But we must not be content with a vague general belief that Christ’s sufferings on the cross were vicarious. We are intended to see this truth in every part of his passion.
We may follow him all through, from the bar of Pilate to the minute of his death, and see him at every step as our mighty substitute, our representative, our head, our surety, our proxy–the divine friend who under took to stand in our place and, by the priceless merit of his sufferings, to purchase our redemption.
Was he flogged? It was done so that “by his wounds we are healed” (Isaiah 53:5).
Was he condemned, though innocent? It was done so that we might be acquitted, though guilty.
Did he wear a crown of thorns? It was done so that we might wear the crown of glory.
Was he stripped of his clothes? It was done so that we might be clothed in everlasting righteousness.
Was he mocked and reviled? It was done so that we might be honored and blessed.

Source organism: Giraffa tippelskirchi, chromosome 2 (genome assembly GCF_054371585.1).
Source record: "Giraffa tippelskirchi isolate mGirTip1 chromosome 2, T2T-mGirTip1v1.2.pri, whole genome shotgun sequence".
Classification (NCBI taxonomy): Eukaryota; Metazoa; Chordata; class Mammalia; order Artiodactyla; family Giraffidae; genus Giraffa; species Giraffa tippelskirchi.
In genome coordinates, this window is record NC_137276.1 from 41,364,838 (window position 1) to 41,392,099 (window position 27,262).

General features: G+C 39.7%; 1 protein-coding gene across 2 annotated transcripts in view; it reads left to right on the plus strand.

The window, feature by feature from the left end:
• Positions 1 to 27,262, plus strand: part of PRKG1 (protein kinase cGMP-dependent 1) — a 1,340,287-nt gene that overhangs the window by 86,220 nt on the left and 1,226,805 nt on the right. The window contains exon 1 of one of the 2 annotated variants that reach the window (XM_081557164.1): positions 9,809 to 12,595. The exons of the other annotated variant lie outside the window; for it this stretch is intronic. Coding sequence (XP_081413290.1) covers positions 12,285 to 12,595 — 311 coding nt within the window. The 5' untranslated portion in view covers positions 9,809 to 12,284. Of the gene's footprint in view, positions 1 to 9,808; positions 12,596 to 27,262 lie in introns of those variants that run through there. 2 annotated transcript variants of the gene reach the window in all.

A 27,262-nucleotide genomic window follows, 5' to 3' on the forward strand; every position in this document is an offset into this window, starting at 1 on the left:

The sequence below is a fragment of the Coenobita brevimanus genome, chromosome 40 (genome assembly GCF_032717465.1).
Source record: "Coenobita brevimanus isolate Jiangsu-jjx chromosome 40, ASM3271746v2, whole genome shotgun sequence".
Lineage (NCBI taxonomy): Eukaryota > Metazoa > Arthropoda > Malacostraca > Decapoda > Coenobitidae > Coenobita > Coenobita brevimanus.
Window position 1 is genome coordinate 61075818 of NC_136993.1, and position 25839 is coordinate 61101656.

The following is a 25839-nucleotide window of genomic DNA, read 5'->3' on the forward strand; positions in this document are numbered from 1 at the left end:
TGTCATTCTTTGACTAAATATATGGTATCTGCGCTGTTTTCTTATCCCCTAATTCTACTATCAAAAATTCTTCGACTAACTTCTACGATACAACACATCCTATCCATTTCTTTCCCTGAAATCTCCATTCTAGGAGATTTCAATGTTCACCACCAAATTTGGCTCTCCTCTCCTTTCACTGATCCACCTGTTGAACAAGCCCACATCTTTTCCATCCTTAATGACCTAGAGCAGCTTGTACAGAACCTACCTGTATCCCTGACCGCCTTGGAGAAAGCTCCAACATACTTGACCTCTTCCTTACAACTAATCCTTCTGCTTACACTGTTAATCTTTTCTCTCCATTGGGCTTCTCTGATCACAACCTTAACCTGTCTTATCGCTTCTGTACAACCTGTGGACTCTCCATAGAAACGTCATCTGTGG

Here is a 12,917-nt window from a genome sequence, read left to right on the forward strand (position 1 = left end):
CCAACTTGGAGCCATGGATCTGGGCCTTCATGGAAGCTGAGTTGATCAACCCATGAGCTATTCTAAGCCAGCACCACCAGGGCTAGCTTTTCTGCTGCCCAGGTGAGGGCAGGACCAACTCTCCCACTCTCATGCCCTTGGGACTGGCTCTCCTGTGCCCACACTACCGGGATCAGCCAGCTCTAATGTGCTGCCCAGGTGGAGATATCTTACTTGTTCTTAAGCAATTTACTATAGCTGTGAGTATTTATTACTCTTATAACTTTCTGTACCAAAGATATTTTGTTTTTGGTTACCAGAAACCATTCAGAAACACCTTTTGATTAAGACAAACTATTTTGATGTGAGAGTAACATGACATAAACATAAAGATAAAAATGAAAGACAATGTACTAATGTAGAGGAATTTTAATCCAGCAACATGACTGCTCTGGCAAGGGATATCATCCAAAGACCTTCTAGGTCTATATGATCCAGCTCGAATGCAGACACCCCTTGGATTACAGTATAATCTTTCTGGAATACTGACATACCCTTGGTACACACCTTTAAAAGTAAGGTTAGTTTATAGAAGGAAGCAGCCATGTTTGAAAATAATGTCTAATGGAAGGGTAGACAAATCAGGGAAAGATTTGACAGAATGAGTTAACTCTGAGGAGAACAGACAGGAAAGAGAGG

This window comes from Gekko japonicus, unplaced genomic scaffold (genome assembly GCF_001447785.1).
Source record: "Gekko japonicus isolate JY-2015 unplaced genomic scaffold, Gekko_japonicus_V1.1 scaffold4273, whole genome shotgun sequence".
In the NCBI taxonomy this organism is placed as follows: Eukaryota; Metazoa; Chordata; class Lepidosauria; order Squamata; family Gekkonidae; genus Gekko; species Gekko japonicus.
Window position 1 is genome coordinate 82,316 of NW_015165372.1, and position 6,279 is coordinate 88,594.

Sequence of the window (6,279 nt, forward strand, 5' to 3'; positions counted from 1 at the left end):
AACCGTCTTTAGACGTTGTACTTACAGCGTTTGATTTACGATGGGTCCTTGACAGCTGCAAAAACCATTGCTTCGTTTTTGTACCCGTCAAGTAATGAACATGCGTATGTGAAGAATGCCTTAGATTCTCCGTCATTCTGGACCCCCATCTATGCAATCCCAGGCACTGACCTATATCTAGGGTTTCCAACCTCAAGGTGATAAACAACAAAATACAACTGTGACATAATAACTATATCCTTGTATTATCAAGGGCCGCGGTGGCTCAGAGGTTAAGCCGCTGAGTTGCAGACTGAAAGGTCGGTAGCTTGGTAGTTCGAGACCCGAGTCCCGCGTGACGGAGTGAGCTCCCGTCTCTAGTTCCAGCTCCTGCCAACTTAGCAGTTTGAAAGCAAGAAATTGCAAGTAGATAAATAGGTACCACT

Was he reckoned a criminal, and counted among those who have done wrong? It was done so that we might be reckoned innocent, and declared free from all sin.
Was he declared unable to save himself? It was done so that he might be able to save others to the uttermost.
Did he die at last, and that the most painful and disgraceful death? It was done so that we might live forevermore, and be exalted to the highest glory.
~ from “The Sufferings of Christ” by J. C. Ryle in Jesus, Keep Me Near The Cross: Experiencing The Passion and Power of Easter, edited by Nancy Guthrie, pp. 58-59.